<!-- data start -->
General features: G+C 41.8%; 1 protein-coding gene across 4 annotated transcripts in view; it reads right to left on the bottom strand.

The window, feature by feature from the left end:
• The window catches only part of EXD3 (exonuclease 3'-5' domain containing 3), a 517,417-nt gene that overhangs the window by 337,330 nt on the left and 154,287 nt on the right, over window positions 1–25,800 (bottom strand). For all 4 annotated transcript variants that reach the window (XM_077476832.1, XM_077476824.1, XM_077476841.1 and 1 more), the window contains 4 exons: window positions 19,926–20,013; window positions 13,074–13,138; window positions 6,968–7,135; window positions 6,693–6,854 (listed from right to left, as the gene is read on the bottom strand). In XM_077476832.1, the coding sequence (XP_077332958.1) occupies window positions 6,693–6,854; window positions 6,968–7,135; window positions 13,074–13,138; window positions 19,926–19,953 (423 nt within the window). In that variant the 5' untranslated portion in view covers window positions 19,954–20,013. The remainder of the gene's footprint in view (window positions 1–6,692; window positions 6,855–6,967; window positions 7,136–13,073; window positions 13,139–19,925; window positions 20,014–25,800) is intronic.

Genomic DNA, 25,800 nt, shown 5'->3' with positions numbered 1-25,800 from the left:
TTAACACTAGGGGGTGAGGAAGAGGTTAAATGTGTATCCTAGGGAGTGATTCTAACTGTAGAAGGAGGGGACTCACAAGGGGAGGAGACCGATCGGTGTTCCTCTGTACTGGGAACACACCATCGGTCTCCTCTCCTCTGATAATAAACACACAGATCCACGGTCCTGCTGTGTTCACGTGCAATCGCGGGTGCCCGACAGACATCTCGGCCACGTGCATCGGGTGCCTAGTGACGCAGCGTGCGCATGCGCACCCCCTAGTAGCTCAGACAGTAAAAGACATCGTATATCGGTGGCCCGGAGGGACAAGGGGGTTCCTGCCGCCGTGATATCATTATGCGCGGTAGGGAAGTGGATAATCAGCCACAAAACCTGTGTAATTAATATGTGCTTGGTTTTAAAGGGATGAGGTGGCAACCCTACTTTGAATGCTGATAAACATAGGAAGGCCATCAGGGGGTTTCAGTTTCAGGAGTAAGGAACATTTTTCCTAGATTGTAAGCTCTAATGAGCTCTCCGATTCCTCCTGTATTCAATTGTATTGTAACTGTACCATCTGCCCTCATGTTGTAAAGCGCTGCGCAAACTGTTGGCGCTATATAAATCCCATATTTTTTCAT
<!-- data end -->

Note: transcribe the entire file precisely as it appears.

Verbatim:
General features: G+C 41.8%; 1 protein-coding gene across 4 annotated transcripts in view; it reads right to left on the bottom strand.

The window, feature by feature from the left end:
• The window catches only part of EXD3 (exonuclease 3'-5' domain containing 3), a 517,417-nt gene that overhangs the window by 337,330 nt on the left and 154,287 nt on the right, over window positions 1–25,800 (bottom strand). For all 4 annotated transcript variants that reach the window (XM_077476832.1, XM_077476824.1, XM_077476841.1 and 1 more), the window contains 4 exons: window positions 19,926–20,013; window positions 13,074–13,138; window positions 6,968–7,135; window positions 6,693–6,854 (listed from right to left, as the gene is read on the bottom strand). In XM_077476832.1, the coding sequence (XP_077332958.1) occupies window positions 6,693–6,854; window positions 6,968–7,135; window positions 13,074–13,138; window positions 19,926–19,953 (423 nt within the window). In that variant the 5' untranslated portion in view covers window positions 19,954–20,013. The remainder of the gene's footprint in view (window positions 1–6,692; window positions 6,855–6,967; window positions 7,136–13,073; window positions 13,139–19,925; window positions 20,014–25,800) is intronic.

Genomic DNA, 25,800 nt, shown 5'->3' with positions numbered 1-25,800 from the left:
TTAACACTAGGGGGTGAGGAAGAGGTTAAATGTGTATCCTAGGGAGTGATTCTAACTGTAGAAGGAGGGGACTCACAAGGGGAGGAGACCGATCGGTGTTCCTCTGTACTGGGAACACACCATCGGTCTCCTCTCCTCTGATAATAAACACACAGATCCACGGTCCTGCTGTGTTCACGTGCAATCGCGGGTGCCCGACAGACATCTCGGCCACGTGCATCGGGTGCCTAGTGACGCAGCGTGCGCATGCGCACCCCCTAGTAGCTCAGACAGTAAAAGACATCGTATATCGGTGGCCCGGAGGGACAAGGGGGTTCCTGCCGCCGTGATATCATTATGCGCGGTAGGGAAGTGGATAATCAGCCACAAAACCTGTGTAATTAATATGTGCTTGGTTTTAAAGGGATGAGGTGGCAACCCTACTTTGAATGCTGATAAACATAGGAAGGCCATCAGGGGGTTTCAGTTTCAGGAGTAAGGAACATTTTTCCTAGATTGTAAGCTCTAATGAGCTCTCCGATTCCTCCTGTATTCAATTGTATTGTAACTGTACCATCTGCCCTCATGTTGTAAAGCGCTGCGCAAACTGTTGGCGCTATATAAATCCCATATTTTTTCAT